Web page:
Back-test Link (does require custom earnings settings).

 

 

 

 

 

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On the TWTR study, why pick entering 2 days after earnings?  Sounds suspiciously like a curve fit parameter with limited robustness, especially if entering say 1 day or 3 days after earnings don't give similar results.  But, the tool does look powerful for certain purposes as long as robustness of settings is verified.

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8 hours ago, craigsmith said:

To me, this, most certainly is curve fitting, as well as, some of the other posts. Kim, you have endorsed this platform, can you give us some of your thoughts on these trade ideas?

I don't see how this is curve fitting. When we do our earnings trades, don't we do the same? We look at Dustin charts and select the best day to enter. For example, HD straddle historically produced the best results if entered 2-3 trading days before earnings. And it worked for us very well most of the time.

I think the tool provided a starting point to do the research. It does not guarantee results, it shows probabilities. To me, the ability to play with parameters in terms of when to enter, which deltas to use etc. is very powerful, and I stand behind my endorsement.

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57 minutes ago, Kim said:

I don't see how this is curve fitting. When we do our earnings trades, don't we do the same? We look at Dustin charts and select the best day to enter. For example, HD straddle historically produced the best results if entered 2-3 trading days before earnings. And it worked for us very well most of the time.

I think the tool provided a starting point to do the research. It does not guarantee results, it shows probabilities. To me, the ability to play with parameters in terms of when to enter, which deltas to use etc. is very powerful, and I stand behind my endorsement.

 

My 2 cents on this:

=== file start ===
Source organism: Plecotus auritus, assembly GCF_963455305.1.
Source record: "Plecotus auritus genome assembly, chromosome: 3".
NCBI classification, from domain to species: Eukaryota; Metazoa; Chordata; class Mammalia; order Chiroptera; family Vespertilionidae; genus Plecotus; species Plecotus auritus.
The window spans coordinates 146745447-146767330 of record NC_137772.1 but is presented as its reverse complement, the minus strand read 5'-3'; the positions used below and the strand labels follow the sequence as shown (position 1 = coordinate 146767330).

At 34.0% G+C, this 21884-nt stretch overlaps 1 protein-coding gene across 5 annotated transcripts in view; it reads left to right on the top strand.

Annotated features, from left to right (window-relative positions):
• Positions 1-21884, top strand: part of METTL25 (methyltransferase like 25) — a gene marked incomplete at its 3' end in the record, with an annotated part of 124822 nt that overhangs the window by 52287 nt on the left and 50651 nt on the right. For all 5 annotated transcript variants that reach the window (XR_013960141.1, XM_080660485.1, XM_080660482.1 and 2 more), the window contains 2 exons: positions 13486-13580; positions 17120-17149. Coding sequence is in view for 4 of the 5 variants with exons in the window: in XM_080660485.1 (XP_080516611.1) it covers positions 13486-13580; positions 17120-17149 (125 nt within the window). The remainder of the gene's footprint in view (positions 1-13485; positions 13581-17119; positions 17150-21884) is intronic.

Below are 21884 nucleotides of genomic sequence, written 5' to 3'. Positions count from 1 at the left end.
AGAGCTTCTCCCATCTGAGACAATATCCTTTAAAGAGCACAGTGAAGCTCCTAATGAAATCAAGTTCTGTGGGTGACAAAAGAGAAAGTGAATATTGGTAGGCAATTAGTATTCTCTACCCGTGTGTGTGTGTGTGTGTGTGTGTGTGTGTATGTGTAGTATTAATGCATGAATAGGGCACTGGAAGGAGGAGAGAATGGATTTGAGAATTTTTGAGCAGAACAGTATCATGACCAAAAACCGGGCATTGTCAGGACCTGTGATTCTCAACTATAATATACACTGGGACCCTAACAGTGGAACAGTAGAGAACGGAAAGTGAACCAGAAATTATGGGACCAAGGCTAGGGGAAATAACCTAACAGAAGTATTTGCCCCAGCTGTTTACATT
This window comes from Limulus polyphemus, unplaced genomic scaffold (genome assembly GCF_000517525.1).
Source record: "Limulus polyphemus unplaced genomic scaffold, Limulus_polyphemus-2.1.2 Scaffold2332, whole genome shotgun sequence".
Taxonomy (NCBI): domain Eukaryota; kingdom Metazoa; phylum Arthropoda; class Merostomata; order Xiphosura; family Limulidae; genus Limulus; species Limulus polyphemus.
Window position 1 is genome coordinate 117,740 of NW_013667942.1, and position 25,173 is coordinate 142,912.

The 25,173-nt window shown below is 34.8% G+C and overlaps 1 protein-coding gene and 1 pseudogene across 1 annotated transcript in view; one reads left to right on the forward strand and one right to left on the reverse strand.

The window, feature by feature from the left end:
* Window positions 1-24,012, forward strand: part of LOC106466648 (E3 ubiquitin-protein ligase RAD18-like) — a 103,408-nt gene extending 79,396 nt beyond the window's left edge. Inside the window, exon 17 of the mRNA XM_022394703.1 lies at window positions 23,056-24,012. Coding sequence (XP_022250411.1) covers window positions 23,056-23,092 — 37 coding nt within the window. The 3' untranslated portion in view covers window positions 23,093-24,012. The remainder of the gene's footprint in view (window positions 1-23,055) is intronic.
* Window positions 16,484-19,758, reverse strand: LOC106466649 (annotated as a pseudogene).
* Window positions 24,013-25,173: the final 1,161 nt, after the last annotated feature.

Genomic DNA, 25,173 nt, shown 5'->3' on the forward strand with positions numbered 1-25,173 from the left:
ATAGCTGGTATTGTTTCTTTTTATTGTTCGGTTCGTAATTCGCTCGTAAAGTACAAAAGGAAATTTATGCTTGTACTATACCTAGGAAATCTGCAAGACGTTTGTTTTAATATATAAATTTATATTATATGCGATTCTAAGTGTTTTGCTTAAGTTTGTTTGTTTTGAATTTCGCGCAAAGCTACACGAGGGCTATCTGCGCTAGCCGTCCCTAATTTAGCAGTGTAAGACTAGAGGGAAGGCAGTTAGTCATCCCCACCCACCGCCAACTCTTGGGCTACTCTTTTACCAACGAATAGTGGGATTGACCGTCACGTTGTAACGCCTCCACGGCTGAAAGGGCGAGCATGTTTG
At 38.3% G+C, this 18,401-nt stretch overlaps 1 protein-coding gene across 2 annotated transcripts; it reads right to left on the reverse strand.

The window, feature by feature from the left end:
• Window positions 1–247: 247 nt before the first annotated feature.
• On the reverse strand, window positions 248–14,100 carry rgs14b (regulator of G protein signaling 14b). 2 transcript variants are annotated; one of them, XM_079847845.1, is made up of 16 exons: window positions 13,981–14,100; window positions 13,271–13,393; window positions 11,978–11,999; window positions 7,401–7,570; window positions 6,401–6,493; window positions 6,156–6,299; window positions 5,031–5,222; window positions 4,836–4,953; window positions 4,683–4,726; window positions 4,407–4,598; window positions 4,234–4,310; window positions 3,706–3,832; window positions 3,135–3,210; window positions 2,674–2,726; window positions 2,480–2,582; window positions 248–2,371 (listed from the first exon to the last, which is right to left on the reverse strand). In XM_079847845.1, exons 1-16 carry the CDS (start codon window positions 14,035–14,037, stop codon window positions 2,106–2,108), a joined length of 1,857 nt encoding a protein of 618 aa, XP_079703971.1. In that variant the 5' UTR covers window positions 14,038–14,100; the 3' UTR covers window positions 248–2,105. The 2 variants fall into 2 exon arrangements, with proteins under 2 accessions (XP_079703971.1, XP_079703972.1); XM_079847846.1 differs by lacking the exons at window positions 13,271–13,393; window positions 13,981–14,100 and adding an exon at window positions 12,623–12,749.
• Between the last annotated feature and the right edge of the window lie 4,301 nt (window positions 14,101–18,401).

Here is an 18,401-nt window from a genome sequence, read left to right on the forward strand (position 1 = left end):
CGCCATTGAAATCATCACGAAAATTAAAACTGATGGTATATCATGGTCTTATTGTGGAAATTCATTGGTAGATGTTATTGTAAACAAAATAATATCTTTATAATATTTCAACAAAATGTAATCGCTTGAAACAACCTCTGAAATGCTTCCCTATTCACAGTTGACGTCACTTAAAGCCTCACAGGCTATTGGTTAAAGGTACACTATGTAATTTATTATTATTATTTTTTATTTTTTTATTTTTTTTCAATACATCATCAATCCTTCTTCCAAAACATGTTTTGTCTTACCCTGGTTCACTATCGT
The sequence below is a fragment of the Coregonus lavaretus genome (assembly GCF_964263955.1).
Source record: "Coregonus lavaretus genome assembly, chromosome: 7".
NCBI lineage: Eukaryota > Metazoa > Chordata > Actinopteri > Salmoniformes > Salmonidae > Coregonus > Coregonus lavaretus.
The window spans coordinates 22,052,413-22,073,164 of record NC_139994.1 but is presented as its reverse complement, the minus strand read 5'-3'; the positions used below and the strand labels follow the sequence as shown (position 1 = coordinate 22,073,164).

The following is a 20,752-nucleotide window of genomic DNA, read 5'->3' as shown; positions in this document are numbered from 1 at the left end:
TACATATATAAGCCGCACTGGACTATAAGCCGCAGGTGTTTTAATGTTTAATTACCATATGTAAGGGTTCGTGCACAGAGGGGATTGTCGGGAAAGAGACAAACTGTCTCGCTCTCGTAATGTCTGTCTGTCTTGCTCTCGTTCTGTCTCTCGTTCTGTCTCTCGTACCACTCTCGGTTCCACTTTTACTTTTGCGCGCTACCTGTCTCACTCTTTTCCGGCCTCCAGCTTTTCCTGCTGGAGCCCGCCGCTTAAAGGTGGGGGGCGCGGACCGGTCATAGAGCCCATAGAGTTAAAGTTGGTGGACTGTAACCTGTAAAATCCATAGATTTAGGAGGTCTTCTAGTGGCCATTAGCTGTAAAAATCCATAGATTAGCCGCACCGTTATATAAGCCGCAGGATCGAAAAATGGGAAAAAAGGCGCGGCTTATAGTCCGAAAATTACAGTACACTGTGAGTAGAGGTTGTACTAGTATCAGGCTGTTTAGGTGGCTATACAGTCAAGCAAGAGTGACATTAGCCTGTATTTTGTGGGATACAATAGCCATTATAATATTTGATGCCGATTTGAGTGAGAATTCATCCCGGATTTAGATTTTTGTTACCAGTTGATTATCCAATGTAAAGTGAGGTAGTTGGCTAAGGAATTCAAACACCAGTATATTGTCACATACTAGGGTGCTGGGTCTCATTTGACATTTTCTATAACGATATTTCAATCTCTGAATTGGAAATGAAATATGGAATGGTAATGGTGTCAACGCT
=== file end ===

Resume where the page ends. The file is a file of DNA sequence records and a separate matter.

I'm an engineer and armature user of statistics based models in my day to day work for using past data to predict future data (and yes, it is probabilistic as Kim mentioned).  To me, this is most certainly "curve fitting" here, or if you don't like that term, he's come up with a model for prediction of profitably playing post-earnings events in TWTR by selling put spreads.  The obvious parameters of the model are option expiration, short option delta, long option delta, entry date, and exit date- so 5 parameters. 
 
If he's training that 5-parameter model based on 8 data points (2 years of earnings events), that's n-1 degrees of freedom, or 7 (n-1 since it doesn't include the entire population of earnings events).  In analysis of variance (stats 101) for regression modeling, and assuming your errors are normally distributed, you use up one degree of freedom for each parameter, and the rest are left over for calculating error (i.e., confidence intervals for each parameter and error in the overall model).  
 
So, with only 3 degrees of freedom left over for computing confidence intervals, it is very unlikely the interval would be very tight around any one parameter.  Hence, that's why I'm very skeptical the confidence interval around entry date is less than +/- 1 day.  
 
So basically, in my opinion, it's wise not to focus too much on the specifics of any one setting CML is predicting based on such a small sample size (as a previous poster mentioned), and just focus on what's actually going on here:  implied volatility in the options is in reversion to the mean after earnings announcement to a level that still provides edge over the realized volatility in this time frame, and there's a slight bullish tilt to price (again, for a very small sample size).

 

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It would be better to have at least 20-30 data points before concluding anything.

Dustin's charts approach this, and prospectively arrived at data (5 years of forward pointing, good results) show it is a promising strategy.  After several years of data, that's what brought me here.  It would be interesting to do a subcategory analysis (what worked, and what didn't) here.

 

It would be helpful for the viz software to look at randomly arrived at criteria and compare them to specified criteria for many data points. Then you would have a better idea at the validity and usefulness of the tool (also a lot of work)

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I'm not a statistician , so I don't know the universally accepted rule for this.

Maybe someone else can give the correct answer.

What is the "official" size of a data set, in the field of statistics, to legitimize a study into being "statistically significant?"

 

Common sense tells me it is not 4, or 8, or even 100!

Edited by cuegis